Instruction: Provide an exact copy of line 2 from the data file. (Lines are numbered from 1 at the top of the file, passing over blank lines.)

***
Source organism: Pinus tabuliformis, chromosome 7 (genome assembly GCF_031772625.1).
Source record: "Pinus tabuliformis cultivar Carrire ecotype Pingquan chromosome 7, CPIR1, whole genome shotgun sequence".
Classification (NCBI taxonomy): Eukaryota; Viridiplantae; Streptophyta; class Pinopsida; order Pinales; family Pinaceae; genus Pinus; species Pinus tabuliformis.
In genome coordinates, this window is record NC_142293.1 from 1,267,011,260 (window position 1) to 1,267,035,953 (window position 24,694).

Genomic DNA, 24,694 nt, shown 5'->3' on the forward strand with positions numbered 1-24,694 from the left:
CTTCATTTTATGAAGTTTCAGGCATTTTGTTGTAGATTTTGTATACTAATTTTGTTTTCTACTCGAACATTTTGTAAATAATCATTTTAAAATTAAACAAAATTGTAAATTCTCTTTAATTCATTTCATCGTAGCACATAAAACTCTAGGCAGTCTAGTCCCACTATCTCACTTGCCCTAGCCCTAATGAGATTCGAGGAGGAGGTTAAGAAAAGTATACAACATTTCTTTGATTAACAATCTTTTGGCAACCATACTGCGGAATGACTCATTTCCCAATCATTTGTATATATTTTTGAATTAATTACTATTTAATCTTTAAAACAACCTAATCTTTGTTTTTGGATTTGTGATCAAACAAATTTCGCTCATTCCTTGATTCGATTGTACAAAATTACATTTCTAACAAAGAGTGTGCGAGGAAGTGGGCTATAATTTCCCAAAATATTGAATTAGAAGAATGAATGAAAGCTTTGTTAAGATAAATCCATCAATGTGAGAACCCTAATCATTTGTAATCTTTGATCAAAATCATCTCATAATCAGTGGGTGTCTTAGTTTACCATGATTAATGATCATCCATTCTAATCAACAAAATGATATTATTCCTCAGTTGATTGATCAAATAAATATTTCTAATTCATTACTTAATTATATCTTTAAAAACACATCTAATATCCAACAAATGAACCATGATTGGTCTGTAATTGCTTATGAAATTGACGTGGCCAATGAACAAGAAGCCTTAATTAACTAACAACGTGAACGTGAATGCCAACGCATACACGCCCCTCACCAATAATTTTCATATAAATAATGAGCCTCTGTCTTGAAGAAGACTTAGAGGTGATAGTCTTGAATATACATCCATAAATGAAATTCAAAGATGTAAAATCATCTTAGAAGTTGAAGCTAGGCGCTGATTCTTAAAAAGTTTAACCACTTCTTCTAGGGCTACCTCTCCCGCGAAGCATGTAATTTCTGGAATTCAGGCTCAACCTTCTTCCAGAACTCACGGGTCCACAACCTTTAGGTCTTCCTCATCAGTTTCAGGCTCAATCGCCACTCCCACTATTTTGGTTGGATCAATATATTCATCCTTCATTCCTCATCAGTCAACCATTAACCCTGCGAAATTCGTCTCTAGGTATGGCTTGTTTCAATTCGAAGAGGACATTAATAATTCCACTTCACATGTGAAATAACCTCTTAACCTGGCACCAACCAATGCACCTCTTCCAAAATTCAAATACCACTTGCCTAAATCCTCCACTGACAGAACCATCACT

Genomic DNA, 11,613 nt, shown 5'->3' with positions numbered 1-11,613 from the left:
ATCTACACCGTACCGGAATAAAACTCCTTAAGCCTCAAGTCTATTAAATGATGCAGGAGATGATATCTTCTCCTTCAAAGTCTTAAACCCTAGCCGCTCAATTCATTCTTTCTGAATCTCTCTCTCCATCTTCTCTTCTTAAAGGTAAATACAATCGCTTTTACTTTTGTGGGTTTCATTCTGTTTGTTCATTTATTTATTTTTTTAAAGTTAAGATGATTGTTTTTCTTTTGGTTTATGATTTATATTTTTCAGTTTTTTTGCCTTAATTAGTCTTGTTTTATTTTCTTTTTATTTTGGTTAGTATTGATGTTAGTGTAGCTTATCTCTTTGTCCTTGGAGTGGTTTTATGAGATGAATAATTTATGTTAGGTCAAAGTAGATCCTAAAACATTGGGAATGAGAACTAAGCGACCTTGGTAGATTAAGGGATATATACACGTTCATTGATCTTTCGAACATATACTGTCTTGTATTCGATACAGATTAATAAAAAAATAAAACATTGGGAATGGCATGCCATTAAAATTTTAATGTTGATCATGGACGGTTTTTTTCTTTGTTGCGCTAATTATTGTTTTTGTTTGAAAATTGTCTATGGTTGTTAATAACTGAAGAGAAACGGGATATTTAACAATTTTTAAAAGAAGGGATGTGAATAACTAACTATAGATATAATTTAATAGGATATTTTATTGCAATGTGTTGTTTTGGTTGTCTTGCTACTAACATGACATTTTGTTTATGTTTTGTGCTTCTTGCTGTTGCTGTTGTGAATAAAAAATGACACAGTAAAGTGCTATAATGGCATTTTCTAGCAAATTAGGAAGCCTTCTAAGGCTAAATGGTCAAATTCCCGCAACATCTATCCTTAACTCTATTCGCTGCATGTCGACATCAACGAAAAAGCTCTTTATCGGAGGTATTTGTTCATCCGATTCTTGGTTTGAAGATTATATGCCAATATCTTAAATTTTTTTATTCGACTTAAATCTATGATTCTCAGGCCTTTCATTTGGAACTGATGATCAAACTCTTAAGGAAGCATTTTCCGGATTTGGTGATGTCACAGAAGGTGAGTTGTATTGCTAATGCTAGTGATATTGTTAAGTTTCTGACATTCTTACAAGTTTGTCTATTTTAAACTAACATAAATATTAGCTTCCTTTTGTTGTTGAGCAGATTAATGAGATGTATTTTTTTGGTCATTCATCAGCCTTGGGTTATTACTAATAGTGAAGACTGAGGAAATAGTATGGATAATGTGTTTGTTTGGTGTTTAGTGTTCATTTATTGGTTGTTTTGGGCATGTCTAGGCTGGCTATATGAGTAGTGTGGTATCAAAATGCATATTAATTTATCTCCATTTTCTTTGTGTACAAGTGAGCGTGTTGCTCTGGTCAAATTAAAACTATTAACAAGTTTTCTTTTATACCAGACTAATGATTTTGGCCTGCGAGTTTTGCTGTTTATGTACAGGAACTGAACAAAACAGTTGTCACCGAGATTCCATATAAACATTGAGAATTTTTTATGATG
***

Source record: "Pinus tabuliformis cultivar Carrire ecotype Pingquan chromosome 7, CPIR1, whole genome shotgun sequence".